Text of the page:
Identifying front-end problems in CD players, CDROM drives, laserdisc players, and other optical drives is often thought to be a mysterious and difficult task. This section describes basic techniques confirming functionality of the laser diode, focus voice coil actuator, tracking voice coil actuator, and photodiode array. No exotic test equipment is required. It is strongly recommended that you read and become familiar with the other information in this document. For general optical pickup information, see the section: "CD optical pickup operating principles". For a description of some common types, see the section: "Sony KSS series optical pickups". Don't immediately conclude that your problem is in the optical pickup. It is likely elsewhere and you will not need to undertake the testing described below. If the unit is able to read the disc directory, if even erratically, then these tests are unnecessary (unless you suspect an intermittent in one of these subsystems) as all of major parts of the laser pickup assembly must be properly functioning in order to do this. However, this does not guarantee that there are not some marginal components such as a weak laser diode or shorted turns in the focus or tracking coil - more on these problems later. Don't ignore the trivial: have you cleaned the lens? Sometimes a dirty lens will result in symptoms that may be mistaken for much more serious problems. For intermittents, first carefully inspect the pickup assembly for bad solder connections and hairline cracks in the flexible printed cables. Interlock switches may be dirty or worn. Mechanical problems may result in intermittent behavior as well.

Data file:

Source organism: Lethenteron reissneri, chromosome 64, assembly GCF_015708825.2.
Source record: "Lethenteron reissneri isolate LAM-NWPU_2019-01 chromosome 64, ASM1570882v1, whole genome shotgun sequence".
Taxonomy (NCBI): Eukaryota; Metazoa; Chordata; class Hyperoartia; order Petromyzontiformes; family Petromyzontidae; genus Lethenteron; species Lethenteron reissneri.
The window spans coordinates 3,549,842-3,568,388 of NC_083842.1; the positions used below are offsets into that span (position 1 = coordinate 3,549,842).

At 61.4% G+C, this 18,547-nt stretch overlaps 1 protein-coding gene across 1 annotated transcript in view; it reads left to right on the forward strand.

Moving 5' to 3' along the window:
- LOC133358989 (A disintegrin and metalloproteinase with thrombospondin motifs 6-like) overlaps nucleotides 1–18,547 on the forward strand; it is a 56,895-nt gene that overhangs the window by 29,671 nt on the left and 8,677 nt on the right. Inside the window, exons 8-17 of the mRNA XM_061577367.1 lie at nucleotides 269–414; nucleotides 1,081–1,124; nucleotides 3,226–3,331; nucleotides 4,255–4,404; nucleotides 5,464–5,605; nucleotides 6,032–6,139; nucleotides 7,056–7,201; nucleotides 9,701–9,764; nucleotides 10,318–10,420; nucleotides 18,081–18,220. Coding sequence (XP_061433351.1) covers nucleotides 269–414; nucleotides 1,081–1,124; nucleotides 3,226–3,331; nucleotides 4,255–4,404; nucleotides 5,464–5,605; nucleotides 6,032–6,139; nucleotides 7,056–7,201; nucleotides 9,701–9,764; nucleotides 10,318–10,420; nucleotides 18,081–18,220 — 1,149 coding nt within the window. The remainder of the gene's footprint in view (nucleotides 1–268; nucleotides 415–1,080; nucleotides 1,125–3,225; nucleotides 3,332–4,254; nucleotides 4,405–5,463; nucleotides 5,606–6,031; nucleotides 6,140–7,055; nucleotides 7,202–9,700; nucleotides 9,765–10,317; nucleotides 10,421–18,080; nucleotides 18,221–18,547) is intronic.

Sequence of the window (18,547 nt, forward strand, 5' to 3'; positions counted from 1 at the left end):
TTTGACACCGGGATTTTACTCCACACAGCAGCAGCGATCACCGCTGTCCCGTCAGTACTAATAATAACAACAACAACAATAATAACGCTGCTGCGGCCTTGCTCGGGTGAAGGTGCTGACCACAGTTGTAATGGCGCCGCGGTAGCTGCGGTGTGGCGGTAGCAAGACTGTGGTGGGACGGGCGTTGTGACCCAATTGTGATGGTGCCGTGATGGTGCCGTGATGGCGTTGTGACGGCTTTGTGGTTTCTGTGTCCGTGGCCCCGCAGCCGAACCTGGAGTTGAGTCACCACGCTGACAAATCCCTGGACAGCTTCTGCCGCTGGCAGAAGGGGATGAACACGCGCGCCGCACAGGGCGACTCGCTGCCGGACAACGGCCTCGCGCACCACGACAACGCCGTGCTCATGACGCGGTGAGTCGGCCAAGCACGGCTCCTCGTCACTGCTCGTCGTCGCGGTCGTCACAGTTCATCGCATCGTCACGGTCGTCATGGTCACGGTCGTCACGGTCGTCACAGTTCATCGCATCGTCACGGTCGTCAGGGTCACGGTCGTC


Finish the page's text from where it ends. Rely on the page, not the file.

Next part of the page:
If you have examined the 'RF Test Point' with a scope and found a proper 'eye pattern', then as noted, these tests are not needed as this indicates proper functioning of all the major components of the optical pickup. If, however, any of the following are observed, then testing of the laser diode, focus and tracking actuators, and/or photodiode array is suggested: * The startup sequence does not complete due to obvious failure of the pickup to perform some action. For example, there is no attempt to focus. * Focus appears to be established but the directory is never displayed even though the disc spins at the correct speed - or overspeeds or does not spin in correct direction (clockwise as viewed from the label side is correct for CDs). * The 'eye pattern' is weak, distorted, or missing at the RF test point. Try to eliminate alternative causes before undertaking these tests as there is a slight chance of damage due to accidents or electrostatic discharge. Will it be worth the time and effort? Only you can decide how much your time is worth. There is a good chance that these tests will only confirm that the pickup is dead - not many of the faults you will be able to locate have easy fixes. You will learn something if that matters. However, with the cost of new single disc CD players less than $70 and changers less than $100, any rational analysis of the expected value for this undertaking may recommend the dumpster. But, we all know that hobbiest's time is not worth much - as in free. The descriptions below assume that the pickup is still installed in the player but selected portions are disconnected when required. This enables us to conveniently use the circuitry of the player to control certain functions for the 'live' laser diode and photodiode tests. It is also possible to test the pickup stand-alone but this will require an alternative power supply to drive the laser diode. Since the microcontroller will not be imposing its own will on those parts of the pickup still connected to the player, this may be preferable. However, if you are uncomfortable in providing a substitute power supply for the laser diode, then leave that function to the player. Caution: whenever applying external power to any component, totally disconnect it (by unpluging or unsoldering - label each wire if there is any ambiguity) to prevent damage to the circuitry on the logic board.